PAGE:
Submitted by Bruce Jeffries, Pastor of the United Methodist Churches in Rock Port and Watson

We enter February, and most people are focusing on how to celebrate Valentine’s Day with their significant other. The day becomes a bonanza for florists, greeting card dealers, candy stores and restaurants—and maybe a few other businesses as well. Yet, as we enter into February, it has also been designated Black History Month. For many predominantly Caucasian communities this designation will be ignored. The recent federal election reminded us again of how divided our nation really is, as President Trump only received support from 12% of black voters.
Why is there such a divide in our country? In my family of origin, I know my mother was extremely racist, though I’m not sure why. One time when our family was visiting, my mother made a racist comment, and I responded, “Mother, we are trying to raise our children not to be bigoted. If you continue to share racist remarks when our children are present, we’ll have to deny them access to you.” My mother cleaned up her act…
Hartford City, IN the town I consider my hometown, was a hotbed of Ku Klux Klan activity 40 years before I was born. There was a state convention of the KKK held there in the early 1920’s, and the local newspaper published a picture of the Klan’s gathering on the courthouse square, where thousands of white hooded participants gathered. In 1930, just 25 miles west in Marion, IN two black men had been lynched by a crowd who hanged them from a tree on the Grant County Courthouse lawn. The two had been charged with robbery, murder and rape the night before. The crowd, armed with sledgehammers, broke into the jail and extricated the two men. The woman later recanted that she had been raped.
In a very recent Confirmation class, we were discussing Who Is God? Now, each of us has our own understanding and response to this question. However, we had to spend a bit of time dealing with 1 John 4—specifically these verses: Love has been perfected among us in this: that we may have boldness on the day of judgment, because as he is, so are we in this world. There is no fear in love, but perfect love casts out fear; for fear has to do with punishment, and whoever fears has not reached perfection in love. We love because he first loved us. NRSV For many of us, if we were asked, “What is the opposite of love”, most of us would respond “Hate”. But 1 John gives us a new perspective—that the opposite of love is fear.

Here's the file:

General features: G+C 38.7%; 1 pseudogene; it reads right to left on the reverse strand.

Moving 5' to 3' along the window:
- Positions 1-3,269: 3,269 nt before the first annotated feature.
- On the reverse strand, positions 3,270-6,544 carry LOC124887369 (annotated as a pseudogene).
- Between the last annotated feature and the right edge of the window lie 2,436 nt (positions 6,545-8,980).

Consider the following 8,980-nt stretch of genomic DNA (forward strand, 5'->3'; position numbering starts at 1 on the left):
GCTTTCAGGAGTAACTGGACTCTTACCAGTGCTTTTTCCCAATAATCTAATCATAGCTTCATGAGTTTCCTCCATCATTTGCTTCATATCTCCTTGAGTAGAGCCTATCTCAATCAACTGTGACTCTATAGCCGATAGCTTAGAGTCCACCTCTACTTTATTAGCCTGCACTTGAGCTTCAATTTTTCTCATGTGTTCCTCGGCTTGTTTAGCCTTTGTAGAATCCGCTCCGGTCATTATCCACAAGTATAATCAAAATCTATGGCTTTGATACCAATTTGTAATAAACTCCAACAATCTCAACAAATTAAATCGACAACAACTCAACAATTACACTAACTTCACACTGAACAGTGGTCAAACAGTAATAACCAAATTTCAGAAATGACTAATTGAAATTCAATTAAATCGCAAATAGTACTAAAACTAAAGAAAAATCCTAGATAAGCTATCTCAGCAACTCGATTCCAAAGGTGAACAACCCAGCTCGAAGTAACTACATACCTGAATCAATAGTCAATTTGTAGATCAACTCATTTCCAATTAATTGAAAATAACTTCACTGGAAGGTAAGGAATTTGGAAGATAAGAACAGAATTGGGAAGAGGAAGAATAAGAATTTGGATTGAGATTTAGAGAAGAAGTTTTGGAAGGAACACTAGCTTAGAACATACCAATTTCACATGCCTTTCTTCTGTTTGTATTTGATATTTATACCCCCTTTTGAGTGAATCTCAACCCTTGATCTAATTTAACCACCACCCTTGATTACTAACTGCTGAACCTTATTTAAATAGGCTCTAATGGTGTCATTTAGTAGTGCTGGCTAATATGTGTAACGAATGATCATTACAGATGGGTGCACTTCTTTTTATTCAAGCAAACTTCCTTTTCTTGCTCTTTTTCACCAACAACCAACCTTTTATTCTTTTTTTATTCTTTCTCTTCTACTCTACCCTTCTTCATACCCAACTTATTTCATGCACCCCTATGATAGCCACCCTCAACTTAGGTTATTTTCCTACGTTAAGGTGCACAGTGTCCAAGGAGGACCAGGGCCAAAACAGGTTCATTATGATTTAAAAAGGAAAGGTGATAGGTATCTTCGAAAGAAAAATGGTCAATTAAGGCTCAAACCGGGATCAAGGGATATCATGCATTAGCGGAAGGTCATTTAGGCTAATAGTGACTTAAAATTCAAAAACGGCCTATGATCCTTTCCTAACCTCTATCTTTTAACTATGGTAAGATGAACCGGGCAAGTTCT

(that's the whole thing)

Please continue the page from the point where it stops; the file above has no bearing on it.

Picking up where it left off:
Fear is the motivating factor that feeds racism and the other “ism’s” that impact our world. John makes the most audacious statement—“Perfect love casts out fear”. It may just be our relationship with God that determines whether love grows inside of us or fear motivates us to act in ways that completely undermines the love Christ came into the world to show.
For me, Black History Month is an opportunity for us to overcome our fears by becoming a little more acquainted with ideas shared by our African American brothers and sisters in Christ. All of us are richer when we can pray the prayers of Martin Luther King, Jr., Howard Thurman, or Mary McLeod Bethune; to read the writings of Langston Hughes, James Cone, or Walter Fluker; to sing the hymns of Thomas A. Dorsey, James Weldon Johnson or any of anonymous writers of the Negro spirituals.
Even though the issue of slavery was at the heart of a schism in Methodism in the 1800’s, in the previous century, John Wesley, the founder of the Methodist Movement, wrote the following: “…the African is in no respect inferior to the European.” And since poverty is often a systemic outcome of racism in our time, one other Wesley quote is important for us to consider: “…one great reason why the rich in general have so little sympathy for the poor is because they so seldom visit them. Hence it is that…one part of the world does not know what the other suffers. Many of them do not know, because they do not care to know: they keep out of the way of knowing it—and then plead their voluntary ignorance as an excuse for their hardness of heart.”
Valentine’s Day and Black History Month should go hand in hand, because, for me, true love embraces the good that is implicit in all of God’s children, and helps us cast off the fears that keep us from engaging with others. I don’t know about you, but I still have a long way to go.